“He’s part of the leadership that got us home rule, and for him to say it’s not perfect means something,” says At-Large D.C. Councilmember Linda Cropp. “His voice is a very credible voice.” For the most part, District politicians from Mayor Marion Barry—whom the FCC frequently wines and dines—on down are tripping over themselves to let Foley off the hook for any part he played in creating a sinkhole for D.C. “He had other things on his plate that overshadowed the District,” Cropp says. “The fact that he’s involved now shows he still cares.”

Howard Gillette, an expert on District affairs at George Washington University, says Foley fills a huge vacuum. “Someone has to broker Congress from the city’s point of view,” he says. Foley also knows a lot of people in D.C. and the White House, including Carol Thompson Cole, Clinton’s adviser on the District, and Frank Raines, director of the Office of Management and Budget, observers point out.

If there are any gaps in Foley’s D.C. Rolodex, he’ll fill them quickly at FCC, which is comprised of about 150 of the city’s leading lawyers, media magnates, restaurateurs, and entrepreneurs. Washington Post publisher Katherine Graham, PEPCO Chairman Edward F. Mitchell, area university presidents, and sundry politicos fill out the rolls. Established more than 30 years ago by Post publisher Phil Graham—reputedly as a counterweight to the insular and reactionary Board of Trade—FCC has pushed for a host of successful development projects, including Metrorail, construction of low-income housing after the 1968 riots, the renovation of Union Station, and the MCI Arena. Not bad for a bunch of rich white guys.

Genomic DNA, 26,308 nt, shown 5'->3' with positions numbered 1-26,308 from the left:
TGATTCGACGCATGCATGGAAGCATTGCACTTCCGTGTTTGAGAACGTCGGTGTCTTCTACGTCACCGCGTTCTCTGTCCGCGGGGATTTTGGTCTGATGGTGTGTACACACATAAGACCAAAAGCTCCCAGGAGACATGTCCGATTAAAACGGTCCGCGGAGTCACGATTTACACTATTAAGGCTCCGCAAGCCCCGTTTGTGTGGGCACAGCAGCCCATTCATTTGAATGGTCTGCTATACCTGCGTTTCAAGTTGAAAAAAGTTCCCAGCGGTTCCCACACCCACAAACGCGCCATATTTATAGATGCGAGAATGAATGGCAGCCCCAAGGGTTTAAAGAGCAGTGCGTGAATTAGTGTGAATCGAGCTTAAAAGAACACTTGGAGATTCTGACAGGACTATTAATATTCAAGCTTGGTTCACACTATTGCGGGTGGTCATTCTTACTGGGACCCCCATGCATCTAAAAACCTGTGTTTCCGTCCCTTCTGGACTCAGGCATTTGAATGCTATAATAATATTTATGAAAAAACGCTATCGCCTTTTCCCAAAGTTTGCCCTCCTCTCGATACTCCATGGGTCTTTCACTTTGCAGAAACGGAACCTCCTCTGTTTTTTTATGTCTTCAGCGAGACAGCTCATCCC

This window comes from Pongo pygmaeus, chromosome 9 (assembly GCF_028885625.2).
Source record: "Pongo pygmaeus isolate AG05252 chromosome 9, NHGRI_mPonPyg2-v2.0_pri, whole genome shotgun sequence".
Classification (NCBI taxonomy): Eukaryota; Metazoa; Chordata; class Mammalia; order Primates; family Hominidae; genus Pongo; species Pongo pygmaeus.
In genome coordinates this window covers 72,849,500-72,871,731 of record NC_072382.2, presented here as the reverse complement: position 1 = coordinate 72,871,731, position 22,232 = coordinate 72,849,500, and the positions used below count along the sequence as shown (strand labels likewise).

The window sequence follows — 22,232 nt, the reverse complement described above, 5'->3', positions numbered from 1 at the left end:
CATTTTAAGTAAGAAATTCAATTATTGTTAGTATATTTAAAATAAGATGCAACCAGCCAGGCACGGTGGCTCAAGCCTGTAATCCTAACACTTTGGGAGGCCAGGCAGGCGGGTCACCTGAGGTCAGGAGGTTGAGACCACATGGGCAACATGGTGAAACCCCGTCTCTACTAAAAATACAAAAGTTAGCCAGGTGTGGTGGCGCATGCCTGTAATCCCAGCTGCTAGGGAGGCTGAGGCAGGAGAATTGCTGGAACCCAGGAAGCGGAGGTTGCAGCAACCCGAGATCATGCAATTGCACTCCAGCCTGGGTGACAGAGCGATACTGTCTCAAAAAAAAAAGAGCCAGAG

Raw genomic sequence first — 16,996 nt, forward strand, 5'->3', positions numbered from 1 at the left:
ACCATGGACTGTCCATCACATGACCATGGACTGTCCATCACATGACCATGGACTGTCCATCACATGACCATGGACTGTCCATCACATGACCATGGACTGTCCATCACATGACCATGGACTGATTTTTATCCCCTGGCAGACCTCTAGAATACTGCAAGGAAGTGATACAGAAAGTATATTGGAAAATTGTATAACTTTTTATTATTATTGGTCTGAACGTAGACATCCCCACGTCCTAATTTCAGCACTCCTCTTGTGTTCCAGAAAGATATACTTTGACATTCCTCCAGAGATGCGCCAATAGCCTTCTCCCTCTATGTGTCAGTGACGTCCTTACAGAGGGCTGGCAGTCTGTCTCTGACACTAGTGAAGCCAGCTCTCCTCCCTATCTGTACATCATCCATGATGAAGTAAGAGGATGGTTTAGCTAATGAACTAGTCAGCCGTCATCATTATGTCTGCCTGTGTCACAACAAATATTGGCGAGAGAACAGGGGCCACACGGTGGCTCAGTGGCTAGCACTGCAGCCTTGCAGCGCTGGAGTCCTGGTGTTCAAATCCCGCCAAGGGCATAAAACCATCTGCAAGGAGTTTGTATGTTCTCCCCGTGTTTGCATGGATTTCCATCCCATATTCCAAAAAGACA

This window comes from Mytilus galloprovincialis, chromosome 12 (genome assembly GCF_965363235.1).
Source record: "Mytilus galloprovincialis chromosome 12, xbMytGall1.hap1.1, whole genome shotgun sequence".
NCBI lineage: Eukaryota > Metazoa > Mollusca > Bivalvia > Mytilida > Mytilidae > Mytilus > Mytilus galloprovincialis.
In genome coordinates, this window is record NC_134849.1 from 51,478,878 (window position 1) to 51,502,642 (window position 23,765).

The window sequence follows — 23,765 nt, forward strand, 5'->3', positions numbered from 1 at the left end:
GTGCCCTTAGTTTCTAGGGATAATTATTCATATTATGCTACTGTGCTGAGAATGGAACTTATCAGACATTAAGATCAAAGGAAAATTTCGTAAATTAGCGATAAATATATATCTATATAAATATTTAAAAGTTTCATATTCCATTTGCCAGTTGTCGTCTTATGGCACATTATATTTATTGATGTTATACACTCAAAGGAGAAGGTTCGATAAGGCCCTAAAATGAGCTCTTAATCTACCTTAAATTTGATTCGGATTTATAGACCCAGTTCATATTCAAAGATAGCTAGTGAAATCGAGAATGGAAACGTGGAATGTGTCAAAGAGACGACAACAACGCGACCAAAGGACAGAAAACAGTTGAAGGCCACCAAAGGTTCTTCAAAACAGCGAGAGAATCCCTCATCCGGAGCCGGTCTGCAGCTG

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Foley’s enthusiastic supporters on FCC are careful not to pump up Foley’s new and dynamic ideas for saving the District. That’s because he doesn’t offer any. In fact, Foley’s pronouncements on the city sound as if they were lifted from the platform of a two-bit D.C. Statehood Party candidate. “The federal government and the District have a relationship that hasn’t been successful from the District’s perspective,” says Foley, noting that the home rule charter was developed and approved in haste. The words fall modestly and thoughtfully from his mouth. “Congress has a responsibility to give the District a broader and more secure tax base,” he says, articulating another pillar of D.C.’s age-old conventional wisdom. And Foley sounds like a grandfatherly Sharon Pratt Kelly when he notes that the District’s desperate straits owe a lot to its underfunded pension plan and its management of a prison and mental health care system.